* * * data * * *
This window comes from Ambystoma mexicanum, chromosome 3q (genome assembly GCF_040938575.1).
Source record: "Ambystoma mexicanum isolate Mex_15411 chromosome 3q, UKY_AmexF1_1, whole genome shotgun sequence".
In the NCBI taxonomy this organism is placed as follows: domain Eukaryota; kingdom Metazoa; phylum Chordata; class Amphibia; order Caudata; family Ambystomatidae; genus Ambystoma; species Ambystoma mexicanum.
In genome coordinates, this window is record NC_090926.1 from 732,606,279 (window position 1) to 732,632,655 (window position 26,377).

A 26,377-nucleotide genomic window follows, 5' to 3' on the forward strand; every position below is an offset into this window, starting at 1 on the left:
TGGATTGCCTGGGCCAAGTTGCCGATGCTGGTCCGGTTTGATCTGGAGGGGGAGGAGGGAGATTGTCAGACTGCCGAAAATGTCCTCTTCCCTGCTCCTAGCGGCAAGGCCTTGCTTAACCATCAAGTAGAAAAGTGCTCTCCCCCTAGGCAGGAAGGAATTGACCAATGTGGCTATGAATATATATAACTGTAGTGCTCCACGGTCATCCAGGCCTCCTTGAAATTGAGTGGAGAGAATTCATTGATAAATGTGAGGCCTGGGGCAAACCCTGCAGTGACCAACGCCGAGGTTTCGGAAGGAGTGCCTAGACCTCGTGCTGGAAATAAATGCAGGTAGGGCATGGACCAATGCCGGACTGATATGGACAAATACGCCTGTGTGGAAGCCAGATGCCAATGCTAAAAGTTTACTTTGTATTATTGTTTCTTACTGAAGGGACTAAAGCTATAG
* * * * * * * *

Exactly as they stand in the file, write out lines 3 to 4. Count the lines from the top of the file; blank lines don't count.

In the NCBI taxonomy this organism is placed as follows: domain Eukaryota; kingdom Metazoa; phylum Chordata; class Amphibia; order Caudata; family Ambystomatidae; genus Ambystoma; species Ambystoma mexicanum.
In genome coordinates, this window is record NC_090926.1 from 732,606,279 (window position 1) to 732,632,655 (window position 26,377).